publisher = "Oxford University Press",
number = "1",

}

TY - JOUR

T1 - A competitive serological assay shows naturally acquired immunity to human papillomavirus infections in the guanacaste natural history study

AU - Wentzensen, Nicolas

AU - Rodriguez, Ana Cecilia

AU - Viscidi, Raphael

AU - Herrero, Rolando

AU - Hildesheim, Allan

AU - Ghosh, Arpita

AU - Morales, Jorge

AU - Wacholder, Sholom

AU - Guillen, Diego

AU - Alfaro, Mario

AU - Safaeian, Mahboobeh

AU - Burk, Robert D.

AU - Schiffman, Mark

PY - 2011/7/1

Y1 - 2011/7/1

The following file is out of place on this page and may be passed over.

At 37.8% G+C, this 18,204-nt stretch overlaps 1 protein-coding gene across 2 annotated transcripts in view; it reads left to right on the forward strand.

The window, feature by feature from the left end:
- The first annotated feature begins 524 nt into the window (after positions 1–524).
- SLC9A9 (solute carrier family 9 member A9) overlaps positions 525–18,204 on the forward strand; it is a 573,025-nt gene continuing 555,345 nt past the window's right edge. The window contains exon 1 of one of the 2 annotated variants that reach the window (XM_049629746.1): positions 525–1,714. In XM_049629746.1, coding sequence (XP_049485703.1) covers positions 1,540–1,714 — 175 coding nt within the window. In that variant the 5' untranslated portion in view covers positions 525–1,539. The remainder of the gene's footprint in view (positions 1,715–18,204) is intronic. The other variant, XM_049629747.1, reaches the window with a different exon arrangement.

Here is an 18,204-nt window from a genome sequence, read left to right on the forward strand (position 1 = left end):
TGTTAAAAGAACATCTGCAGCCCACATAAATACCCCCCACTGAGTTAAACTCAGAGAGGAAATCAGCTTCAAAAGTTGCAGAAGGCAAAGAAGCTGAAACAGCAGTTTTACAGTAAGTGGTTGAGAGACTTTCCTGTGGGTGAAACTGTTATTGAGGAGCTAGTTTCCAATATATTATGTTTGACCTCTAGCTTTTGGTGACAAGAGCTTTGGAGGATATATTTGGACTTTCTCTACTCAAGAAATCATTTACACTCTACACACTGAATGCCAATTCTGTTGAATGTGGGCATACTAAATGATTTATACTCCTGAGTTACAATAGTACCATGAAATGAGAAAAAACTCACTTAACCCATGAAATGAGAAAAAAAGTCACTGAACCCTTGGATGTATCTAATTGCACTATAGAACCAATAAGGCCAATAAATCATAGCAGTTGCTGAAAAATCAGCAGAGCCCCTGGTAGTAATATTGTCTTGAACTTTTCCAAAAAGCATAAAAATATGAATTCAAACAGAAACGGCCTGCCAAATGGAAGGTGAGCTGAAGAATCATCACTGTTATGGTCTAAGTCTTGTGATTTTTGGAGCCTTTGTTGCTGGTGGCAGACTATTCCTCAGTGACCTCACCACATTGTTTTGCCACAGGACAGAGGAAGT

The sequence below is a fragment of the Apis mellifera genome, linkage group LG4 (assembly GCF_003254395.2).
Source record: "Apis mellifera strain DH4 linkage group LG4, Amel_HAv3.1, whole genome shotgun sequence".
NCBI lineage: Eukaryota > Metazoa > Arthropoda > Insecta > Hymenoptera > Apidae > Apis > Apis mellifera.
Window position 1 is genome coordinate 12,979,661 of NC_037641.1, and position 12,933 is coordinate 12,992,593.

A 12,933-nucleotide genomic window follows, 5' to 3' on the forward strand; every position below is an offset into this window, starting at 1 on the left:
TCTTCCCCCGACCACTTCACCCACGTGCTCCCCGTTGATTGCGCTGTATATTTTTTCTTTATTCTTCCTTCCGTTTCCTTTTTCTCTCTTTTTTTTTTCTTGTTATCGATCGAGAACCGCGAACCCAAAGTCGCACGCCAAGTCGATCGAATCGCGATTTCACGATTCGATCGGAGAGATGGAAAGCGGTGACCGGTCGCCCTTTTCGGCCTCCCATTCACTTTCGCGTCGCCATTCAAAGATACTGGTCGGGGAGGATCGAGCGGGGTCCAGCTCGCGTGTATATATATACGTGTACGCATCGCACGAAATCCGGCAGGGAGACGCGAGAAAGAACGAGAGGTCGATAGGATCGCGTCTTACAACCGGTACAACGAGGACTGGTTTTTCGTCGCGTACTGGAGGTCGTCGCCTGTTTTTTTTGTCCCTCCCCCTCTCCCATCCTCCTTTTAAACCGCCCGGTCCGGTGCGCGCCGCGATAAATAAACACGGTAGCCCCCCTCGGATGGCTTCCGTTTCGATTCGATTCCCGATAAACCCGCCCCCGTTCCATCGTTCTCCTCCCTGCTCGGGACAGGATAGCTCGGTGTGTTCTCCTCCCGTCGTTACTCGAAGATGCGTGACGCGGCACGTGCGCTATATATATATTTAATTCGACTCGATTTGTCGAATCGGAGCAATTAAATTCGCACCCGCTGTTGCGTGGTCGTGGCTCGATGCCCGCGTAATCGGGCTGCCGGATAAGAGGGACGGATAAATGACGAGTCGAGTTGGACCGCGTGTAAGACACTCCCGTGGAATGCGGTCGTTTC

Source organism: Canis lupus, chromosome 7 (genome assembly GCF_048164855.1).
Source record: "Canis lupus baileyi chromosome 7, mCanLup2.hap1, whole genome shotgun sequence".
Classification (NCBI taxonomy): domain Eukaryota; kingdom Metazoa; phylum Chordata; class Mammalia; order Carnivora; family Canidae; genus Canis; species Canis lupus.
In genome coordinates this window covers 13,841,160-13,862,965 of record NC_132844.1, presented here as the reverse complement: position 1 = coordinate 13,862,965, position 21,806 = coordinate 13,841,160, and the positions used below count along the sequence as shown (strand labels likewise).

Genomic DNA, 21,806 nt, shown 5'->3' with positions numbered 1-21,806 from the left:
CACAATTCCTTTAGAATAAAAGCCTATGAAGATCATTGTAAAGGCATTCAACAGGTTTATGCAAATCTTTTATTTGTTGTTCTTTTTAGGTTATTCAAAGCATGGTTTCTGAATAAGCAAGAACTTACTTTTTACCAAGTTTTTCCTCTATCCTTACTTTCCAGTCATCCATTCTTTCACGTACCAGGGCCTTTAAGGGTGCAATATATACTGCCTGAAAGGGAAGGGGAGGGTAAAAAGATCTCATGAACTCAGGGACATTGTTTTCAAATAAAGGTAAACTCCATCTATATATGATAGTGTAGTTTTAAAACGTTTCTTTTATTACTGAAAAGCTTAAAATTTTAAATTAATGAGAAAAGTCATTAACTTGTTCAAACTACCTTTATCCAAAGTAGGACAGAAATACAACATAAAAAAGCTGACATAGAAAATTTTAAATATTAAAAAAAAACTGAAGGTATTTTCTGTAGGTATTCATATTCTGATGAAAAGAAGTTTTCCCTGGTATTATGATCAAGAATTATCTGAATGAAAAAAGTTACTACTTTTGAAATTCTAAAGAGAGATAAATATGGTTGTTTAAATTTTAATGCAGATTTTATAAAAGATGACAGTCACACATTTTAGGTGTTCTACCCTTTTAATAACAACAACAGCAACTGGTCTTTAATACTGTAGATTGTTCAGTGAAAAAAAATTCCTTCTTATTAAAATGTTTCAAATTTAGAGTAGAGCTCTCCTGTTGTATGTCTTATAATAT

N2 - Background. A competitive Luminex Immunoassay (cLIA) has been developed to measure neutralizing antibodies against human papillomavirus (HPV) types 6, 11, 16 and 18. Methods. In a cohort of 974 women from the Guanacaste Natural History Study, we studied the relationship of baseline cLIA and virus-like particle (VLP) enzyme-linked immunosorbent assay (ELISA) (HPV16 and HPV18 only) seropositivity to measures of HPV exposure, HPV DNA positivity, number of sexual partners, cytology findings, and age. We then studied immunity against subsequent infection with HPV6, 11, 16, 18 and related types over a 7-year period. Results. cLIA seroprevalence varied with previous exposure; the prevalence of cLIA results positive for HPV16 and HPV18 was lower than the prevalence of positive VLP ELISA responses. cLIA and VLP ELISA positivity predicted protection from subsequent infections with concordant types. The combined odds ratio for HPV16 and HPV18 cLIA positivity was 0.41 (95% confidence interval [CI], 0.21-0.80), and the combined odds ratio for the HPV16 and HPV18 VLP ELISA positivity was 0.65 (95% CI, 0.46-0.93). Of individual types, statistical significance was only reached for HPV16 cLIA positivity (odds ratio, 0.44; 95% CI, 0.15-0.94). Conclusions. Both assays showed an association between positive results and significant protection from subsequent infections for HPV16 and HPV18 combined. cLIA seroprevalence was lower than VLP ELISA, suggesting that the assay detects a subset of antibodies following natural infection that are specifically linked to immunity against subsequent HPV infection.